Then the glacier moved, it was so strong
It carried huge boulders as it inched along,
Depositing river sentinels here and there
And islands of rock, stark and bare.
This erosion of land caused canyons deep
And bluffs inaccessible-columned and steep.
Then the ice melted and water ran
Leaving sand, rocks, gravel, an alluvial fan.
When the water channeled with a raging roar
It created a river of rapids galore.
With boulder dotted islands away from shore,
Tall river sentinels on water evermore.
It was said to be just the second time in the Columbia River’s history that the river’s mighty waters ceased to flow.
But unlike 1872 when a huge cliff gave way during an earthquake, stopping the river near Entiat, the closing of Rock Island Dam’s east-channel spillways was a bit more planned.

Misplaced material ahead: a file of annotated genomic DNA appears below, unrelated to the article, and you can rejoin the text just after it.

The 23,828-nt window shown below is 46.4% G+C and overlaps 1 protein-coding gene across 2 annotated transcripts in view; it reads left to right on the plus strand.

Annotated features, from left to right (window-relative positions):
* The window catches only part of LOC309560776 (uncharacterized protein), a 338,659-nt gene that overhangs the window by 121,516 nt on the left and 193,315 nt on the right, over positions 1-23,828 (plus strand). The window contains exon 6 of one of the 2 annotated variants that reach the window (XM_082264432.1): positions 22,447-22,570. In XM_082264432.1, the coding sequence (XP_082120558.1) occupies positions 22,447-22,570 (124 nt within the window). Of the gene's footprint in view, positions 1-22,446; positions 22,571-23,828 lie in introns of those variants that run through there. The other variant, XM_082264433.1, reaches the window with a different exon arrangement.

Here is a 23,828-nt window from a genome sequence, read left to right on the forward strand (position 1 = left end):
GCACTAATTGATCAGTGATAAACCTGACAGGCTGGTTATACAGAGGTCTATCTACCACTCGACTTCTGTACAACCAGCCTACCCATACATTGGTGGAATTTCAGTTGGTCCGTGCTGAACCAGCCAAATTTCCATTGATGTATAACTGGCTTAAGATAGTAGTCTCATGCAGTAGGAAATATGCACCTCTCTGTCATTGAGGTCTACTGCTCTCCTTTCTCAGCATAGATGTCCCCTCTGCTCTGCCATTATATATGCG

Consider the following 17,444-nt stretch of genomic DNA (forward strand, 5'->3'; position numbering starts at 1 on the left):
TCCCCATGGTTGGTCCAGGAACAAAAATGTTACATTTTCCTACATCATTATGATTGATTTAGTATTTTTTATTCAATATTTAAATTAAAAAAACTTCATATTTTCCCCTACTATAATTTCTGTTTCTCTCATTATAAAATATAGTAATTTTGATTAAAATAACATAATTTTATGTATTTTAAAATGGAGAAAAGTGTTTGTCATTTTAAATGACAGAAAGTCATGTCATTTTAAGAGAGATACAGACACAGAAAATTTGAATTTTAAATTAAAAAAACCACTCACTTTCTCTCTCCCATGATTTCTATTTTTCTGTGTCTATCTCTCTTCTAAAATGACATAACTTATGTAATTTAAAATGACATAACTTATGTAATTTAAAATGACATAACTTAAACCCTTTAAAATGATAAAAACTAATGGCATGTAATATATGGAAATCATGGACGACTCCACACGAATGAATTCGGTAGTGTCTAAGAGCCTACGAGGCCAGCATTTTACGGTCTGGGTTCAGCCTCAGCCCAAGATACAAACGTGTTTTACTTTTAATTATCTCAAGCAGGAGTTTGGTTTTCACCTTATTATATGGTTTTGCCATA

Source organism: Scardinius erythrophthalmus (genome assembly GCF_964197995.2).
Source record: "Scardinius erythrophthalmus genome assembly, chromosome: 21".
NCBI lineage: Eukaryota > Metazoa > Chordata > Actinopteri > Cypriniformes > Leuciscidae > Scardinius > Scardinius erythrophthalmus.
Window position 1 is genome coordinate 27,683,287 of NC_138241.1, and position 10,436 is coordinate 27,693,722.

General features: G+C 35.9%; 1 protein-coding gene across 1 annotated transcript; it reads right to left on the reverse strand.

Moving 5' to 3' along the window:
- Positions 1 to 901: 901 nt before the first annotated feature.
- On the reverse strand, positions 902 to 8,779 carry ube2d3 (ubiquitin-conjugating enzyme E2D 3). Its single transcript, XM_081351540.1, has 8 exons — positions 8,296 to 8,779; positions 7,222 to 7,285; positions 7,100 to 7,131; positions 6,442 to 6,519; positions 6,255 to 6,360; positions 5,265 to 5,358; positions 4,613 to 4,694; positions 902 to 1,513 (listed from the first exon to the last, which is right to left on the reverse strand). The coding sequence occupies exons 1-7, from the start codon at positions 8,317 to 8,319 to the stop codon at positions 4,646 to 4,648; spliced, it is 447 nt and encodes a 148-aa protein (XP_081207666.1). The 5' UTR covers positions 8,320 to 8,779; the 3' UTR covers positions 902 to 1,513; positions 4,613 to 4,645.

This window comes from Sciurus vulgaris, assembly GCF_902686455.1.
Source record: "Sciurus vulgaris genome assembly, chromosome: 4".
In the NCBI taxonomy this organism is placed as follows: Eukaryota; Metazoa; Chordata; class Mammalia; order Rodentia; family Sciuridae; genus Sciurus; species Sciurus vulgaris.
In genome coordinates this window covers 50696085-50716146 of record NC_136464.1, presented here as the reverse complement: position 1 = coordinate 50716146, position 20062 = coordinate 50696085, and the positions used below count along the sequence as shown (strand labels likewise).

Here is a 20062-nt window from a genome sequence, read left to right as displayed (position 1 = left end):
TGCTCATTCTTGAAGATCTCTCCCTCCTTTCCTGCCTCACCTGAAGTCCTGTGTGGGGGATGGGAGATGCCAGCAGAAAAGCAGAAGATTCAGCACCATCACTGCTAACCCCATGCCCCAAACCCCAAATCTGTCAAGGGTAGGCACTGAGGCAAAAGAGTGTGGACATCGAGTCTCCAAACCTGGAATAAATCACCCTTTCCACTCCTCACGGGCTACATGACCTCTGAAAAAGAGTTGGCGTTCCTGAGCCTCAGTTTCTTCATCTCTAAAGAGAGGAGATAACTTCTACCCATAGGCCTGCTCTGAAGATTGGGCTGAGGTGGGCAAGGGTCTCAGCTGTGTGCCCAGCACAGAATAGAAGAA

It also was witnessed by far more people.
Newspaper accounts of the Feb. 10, 1932, event paint a bizarre picture of more than 1,000 people lining the river bank, waiting for the water to stop flowing, and hundreds more eager to check out the momentarily dry riverbed downstream.
When the flow stopped, federal officials and engineers wearing hip boots and wading through falling water levels checked the dam’s tailrace. They were joined by those searching for other items.